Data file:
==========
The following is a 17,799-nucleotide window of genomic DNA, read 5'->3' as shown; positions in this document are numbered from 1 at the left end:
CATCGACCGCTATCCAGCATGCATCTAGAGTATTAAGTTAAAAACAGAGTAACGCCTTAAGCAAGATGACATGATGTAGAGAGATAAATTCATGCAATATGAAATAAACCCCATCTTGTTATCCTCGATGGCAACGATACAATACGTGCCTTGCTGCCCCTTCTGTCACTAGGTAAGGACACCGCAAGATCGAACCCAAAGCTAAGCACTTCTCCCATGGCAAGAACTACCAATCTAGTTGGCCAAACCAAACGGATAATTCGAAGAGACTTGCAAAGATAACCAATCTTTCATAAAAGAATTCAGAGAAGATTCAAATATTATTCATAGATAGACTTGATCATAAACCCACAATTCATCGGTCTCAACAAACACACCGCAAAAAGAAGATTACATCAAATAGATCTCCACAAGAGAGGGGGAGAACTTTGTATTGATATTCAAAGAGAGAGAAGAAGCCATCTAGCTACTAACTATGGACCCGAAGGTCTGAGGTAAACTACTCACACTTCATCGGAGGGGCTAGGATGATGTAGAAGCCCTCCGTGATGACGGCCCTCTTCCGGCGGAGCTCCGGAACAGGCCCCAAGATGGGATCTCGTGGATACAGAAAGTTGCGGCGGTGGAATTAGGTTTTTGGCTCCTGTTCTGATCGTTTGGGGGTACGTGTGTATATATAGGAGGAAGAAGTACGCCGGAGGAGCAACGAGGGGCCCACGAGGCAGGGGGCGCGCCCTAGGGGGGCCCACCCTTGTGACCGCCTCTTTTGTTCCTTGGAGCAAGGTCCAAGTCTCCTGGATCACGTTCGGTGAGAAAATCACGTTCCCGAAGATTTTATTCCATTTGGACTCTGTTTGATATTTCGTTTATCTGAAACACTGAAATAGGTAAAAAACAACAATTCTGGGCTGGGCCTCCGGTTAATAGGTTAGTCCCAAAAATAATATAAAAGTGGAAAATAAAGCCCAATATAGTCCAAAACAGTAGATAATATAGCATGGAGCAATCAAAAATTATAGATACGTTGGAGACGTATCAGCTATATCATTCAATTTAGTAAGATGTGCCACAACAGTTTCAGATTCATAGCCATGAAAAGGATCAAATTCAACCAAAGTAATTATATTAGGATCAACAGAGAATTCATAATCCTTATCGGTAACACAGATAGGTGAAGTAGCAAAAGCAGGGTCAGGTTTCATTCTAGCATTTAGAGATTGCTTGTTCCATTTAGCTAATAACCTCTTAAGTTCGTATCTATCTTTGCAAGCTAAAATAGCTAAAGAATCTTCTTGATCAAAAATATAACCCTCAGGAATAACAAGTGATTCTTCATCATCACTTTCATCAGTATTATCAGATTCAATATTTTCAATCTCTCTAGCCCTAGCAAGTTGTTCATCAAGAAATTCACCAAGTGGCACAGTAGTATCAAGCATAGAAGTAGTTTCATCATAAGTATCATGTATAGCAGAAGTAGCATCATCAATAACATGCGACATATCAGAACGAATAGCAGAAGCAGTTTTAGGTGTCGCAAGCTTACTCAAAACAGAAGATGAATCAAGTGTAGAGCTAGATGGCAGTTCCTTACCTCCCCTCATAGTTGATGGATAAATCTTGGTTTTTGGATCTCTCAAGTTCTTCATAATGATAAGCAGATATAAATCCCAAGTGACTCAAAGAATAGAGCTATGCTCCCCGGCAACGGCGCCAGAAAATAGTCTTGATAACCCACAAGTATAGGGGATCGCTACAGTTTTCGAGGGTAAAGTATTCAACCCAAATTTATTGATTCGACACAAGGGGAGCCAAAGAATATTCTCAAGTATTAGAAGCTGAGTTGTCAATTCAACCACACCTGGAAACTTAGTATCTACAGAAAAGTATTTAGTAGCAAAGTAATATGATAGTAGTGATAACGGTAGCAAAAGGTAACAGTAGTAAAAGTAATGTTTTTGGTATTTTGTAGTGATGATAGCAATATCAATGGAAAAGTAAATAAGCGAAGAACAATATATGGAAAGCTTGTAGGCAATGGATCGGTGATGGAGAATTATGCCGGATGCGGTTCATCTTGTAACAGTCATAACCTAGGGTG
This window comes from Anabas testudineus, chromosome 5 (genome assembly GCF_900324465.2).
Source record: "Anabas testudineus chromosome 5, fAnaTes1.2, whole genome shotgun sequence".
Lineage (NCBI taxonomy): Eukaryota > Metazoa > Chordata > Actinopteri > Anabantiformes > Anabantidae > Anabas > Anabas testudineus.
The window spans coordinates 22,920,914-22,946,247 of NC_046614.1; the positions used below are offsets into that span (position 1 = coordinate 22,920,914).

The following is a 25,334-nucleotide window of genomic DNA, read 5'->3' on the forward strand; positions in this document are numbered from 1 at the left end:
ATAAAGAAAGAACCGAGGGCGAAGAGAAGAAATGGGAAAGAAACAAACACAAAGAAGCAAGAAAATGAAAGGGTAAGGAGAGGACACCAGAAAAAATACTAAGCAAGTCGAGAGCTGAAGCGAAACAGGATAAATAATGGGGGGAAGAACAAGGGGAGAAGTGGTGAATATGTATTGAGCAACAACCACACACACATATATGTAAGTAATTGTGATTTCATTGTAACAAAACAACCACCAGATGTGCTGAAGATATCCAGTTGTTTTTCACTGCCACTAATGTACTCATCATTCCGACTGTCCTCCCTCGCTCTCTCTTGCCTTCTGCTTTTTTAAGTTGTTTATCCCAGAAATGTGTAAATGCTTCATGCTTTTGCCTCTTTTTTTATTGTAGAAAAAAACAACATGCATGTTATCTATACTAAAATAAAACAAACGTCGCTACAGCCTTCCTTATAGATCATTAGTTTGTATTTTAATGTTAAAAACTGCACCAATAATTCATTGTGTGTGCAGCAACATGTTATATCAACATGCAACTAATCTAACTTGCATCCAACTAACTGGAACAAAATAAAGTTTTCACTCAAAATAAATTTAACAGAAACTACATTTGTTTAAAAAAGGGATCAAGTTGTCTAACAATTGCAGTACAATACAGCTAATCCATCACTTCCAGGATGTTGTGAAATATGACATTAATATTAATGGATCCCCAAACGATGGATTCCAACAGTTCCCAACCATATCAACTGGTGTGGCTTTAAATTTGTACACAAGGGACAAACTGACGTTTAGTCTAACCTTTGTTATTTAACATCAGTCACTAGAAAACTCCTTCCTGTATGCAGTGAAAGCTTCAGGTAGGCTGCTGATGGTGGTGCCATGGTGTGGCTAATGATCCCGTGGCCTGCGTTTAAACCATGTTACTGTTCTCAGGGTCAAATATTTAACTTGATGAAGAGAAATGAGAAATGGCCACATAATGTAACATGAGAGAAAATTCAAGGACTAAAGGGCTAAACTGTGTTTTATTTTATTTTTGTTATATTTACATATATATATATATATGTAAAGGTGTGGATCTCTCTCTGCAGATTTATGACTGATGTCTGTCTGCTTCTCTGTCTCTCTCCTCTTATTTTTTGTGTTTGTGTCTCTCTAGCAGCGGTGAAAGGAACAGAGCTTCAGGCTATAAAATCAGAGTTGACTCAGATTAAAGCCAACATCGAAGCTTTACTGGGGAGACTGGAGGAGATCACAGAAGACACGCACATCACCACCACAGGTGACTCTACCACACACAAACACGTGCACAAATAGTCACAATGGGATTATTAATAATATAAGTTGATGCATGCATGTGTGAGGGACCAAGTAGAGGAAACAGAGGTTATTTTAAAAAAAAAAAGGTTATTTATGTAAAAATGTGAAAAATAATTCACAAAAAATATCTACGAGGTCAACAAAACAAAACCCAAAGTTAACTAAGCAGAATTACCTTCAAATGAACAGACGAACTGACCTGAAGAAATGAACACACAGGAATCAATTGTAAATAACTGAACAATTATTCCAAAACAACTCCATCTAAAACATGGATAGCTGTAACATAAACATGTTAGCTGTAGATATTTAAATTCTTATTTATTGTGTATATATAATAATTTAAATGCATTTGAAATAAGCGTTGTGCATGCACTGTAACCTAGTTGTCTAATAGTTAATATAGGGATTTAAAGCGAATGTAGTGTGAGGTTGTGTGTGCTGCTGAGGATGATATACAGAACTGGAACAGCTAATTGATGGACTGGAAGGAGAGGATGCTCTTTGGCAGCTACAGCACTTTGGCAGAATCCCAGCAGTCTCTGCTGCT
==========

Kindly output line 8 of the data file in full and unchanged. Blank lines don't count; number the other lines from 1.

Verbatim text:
ATAAAGAAAGAACCGAGGGCGAAGAGAAGAAATGGGAAAGAAACAAACACAAAGAAGCAAGAAAATGAAAGGGTAAGGAGAGGACACCAGAAAAAATACTAAGCAAGTCGAGAGCTGAAGCGAAACAGGATAAATAATGGGGGGAAGAACAAGGGGAGAAGTGGTGAATATGTATTGAGCAACAACCACACACACATATATGTAAGTAATTGTGATTTCATTGTAACAAAACAACCACCAGATGTGCTGAAGATATCCAGTTGTTTTTCACTGCCACTAATGTACTCATCATTCCGACTGTCCTCCCTCGCTCTCTCTTGCCTTCTGCTTTTTTAAGTTGTTTATCCCAGAAATGTGTAAATGCTTCATGCTTTTGCCTCTTTTTTTATTGTAGAAAAAAACAACATGCATGTTATCTATACTAAAATAAAACAAACGTCGCTACAGCCTTCCTTATAGATCATTAGTTTGTATTTTAATGTTAAAAACTGCACCAATAATTCATTGTGTGTGCAGCAACATGTTATATCAACATGCAACTAATCTAACTTGCATCCAACTAACTGGAACAAAATAAAGTTTTCACTCAAAATAAATTTAACAGAAACTACATTTGTTTAAAAAAGGGATCAAGTTGTCTAACAATTGCAGTACAATACAGCTAATCCATCACTTCCAGGATGTTGTGAAATATGACATTAATATTAATGGATCCCCAAACGATGGATTCCAACAGTTCCCAACCATATCAACTGGTGTGGCTTTAAATTTGTACACAAGGGACAAACTGACGTTTAGTCTAACCTTTGTTATTTAACATCAGTCACTAGAAAACTCCTTCCTGTATGCAGTGAAAGCTTCAGGTAGGCTGCTGATGGTGGTGCCATGGTGTGGCTAATGATCCCGTGGCCTGCGTTTAAACCATGTTACTGTTCTCAGGGTCAAATATTTAACTTGATGAAGAGAAATGAGAAATGGCCACATAATGTAACATGAGAGAAAATTCAAGGACTAAAGGGCTAAACTGTGTTTTATTTTATTTTTGTTATATTTACATATATATATATATATGTAAAGGTGTGGATCTCTCTCTGCAGATTTATGACTGATGTCTGTCTGCTTCTCTGTCTCTCTCCTCTTATTTTTTGTGTTTGTGTCTCTCTAGCAGCGGTGAAAGGAACAGAGCTTCAGGCTATAAAATCAGAGTTGACTCAGATTAAAGCCAACATCGAAGCTTTACTGGGGAGACTGGAGGAGATCACAGAAGACACGCACATCACCACCACAGGTGACTCTACCACACACAAACACGTGCACAAATAGTCACAATGGGATTATTAATAATATAAGTTGATGCATGCATGTGTGAGGGACCAAGTAGAGGAAACAGAGGTTATTTTAAAAAAAAAAAGGTTATTTATGTAAAAATGTGAAAAATAATTCACAAAAAATATCTACGAGGTCAACAAAACAAAACCCAAAGTTAACTAAGCAGAATTACCTTCAAATGAACAGACGAACTGACCTGAAGAAATGAACACACAGGAATCAATTGTAAATAACTGAACAATTATTCCAAAACAACTCCATCTAAAACATGGATAGCTGTAACATAAACATGTTAGCTGTAGATATTTAAATTCTTATTTATTGTGTATATATAATAATTTAAATGCATTTGAAATAAGCGTTGTGCATGCACTGTAACCTAGTTGTCTAATAGTTAATATAGGGATTTAAAGCGAATGTAGTGTGAGGTTGTGTGTGCTGCTGAGGATGATATACAGAACTGGAACAGCTAATTGATGGACTGGAAGGAGAGGATGCTCTTTGGCAGCTACAGCACTTTGGCAGAATCCCAGCAGTCTCTGCTGCT